hath on his vesture, and on his thigh, a name written, King of kings, and Lord of lords. (Re 19:16.)

During the season of highest prosperity, when the literature of Greece and Rome, which even now exerts a powerful influence on modern Europe, enjoyed its most exalted renown, that undisguised heathenism which disowned the government and denied the perfections of the Most High God, presented a humiliating contrast to those noble and affecting views of the Divine nature and attributes and works which prevailed in the land of Jehovah. The difference reminds us of one of the plagues of Egypt; for there was spread over the nations a moral darkness,

a darkness which might be felt, but all the children of Israel had light in their dwellings. (Exod. 10:21, 23.)

Rome was proud of having reduced that favored land to the rank of one of her provinces, and struck medals to represent Judea sitting under a palm-tree bewailing her captivity; but the religion of Judea, instead of being crushed and annihilated, assumed the more lovely aspect of the religion of Jesus, and went forth conquering and to conquer.

Many of our Author’s published Commentaries were nothing else than reports of his public Lectures. Budaeus  1 has explained the manner in which these reports were prepared. The language was extemporaneous, and, had we not known his prodigious command of the Latin tongue, we might have wondered at the elegance with which he spoke on such occasions; but his slow and distinct utterance, as Scaliger assures us, was such as to enable an expert writer to take down the very words which Calvin used. Two or three scribes were usually employed, and a copy, drawn out by a comparison of their manuscripts, was submitted to the perusal of the Lecturer, who, after making, any corrections which appeared to be necessary, attested it as a faithful record of what had been uttered.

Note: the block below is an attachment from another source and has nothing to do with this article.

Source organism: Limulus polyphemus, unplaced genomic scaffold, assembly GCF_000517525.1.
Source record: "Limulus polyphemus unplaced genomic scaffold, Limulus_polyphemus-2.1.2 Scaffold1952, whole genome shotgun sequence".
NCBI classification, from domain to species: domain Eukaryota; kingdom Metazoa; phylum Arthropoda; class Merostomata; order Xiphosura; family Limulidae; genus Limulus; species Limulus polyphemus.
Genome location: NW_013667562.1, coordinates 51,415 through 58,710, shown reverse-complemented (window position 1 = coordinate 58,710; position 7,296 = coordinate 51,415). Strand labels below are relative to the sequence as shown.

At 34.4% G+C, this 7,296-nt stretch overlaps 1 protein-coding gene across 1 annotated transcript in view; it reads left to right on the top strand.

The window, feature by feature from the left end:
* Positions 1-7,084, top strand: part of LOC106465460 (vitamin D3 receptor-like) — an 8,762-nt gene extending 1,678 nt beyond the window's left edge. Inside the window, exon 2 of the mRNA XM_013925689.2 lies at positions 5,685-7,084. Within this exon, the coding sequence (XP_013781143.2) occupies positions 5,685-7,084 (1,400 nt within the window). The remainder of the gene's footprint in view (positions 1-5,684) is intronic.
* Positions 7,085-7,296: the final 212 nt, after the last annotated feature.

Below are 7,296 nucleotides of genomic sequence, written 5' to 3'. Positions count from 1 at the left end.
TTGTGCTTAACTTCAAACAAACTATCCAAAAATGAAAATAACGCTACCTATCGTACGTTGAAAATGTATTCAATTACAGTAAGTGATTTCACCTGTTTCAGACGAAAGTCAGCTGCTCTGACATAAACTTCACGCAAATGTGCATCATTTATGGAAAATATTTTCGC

This Commentary has come down to us in a still more authentic shape. Not only does the Author assert, in his Dedication to King Edward, which was prefixed to the First Edition, that it had been “faithfully and skillfully compiled from his Lectures,”  2 but in his Dedication to Queen Elizabeth, prefixed to the Second Edition, he pronounces the revision to have been so thorough and laborious, that “it ought justly to be reckoned a new work.”  3 It is highly gratifying to find that, in the exposition of a book so important and extensive as the prophecies of Isaiah, Calvin gave the fruits of his mature judgment, while he was in the full vigor of his age.

Clement Cotton translated this Commentary into English from the French Version, in 1609. His translation, though not altogether suitable to modern taste, is faithful, vigorous, idiomatic, and not inelegant. To this volume is prefixed his Title-page and “Epistle Dedicatorie,” together with a curious “Epigram,” in which a physician of that period expresses his warm admiration of the great Reformer.

In the concluding volume of this Commentary will be given a Literal Translation Of Calvin’s Latin Version, and copious Indices similar to those which have already appeared in the other Commentaries.

Auchterarder, 17th May, 1850.



See Commentaries on the Twelve Minor Prophets —p. xxiv.


See p. xix.


See p. xvi.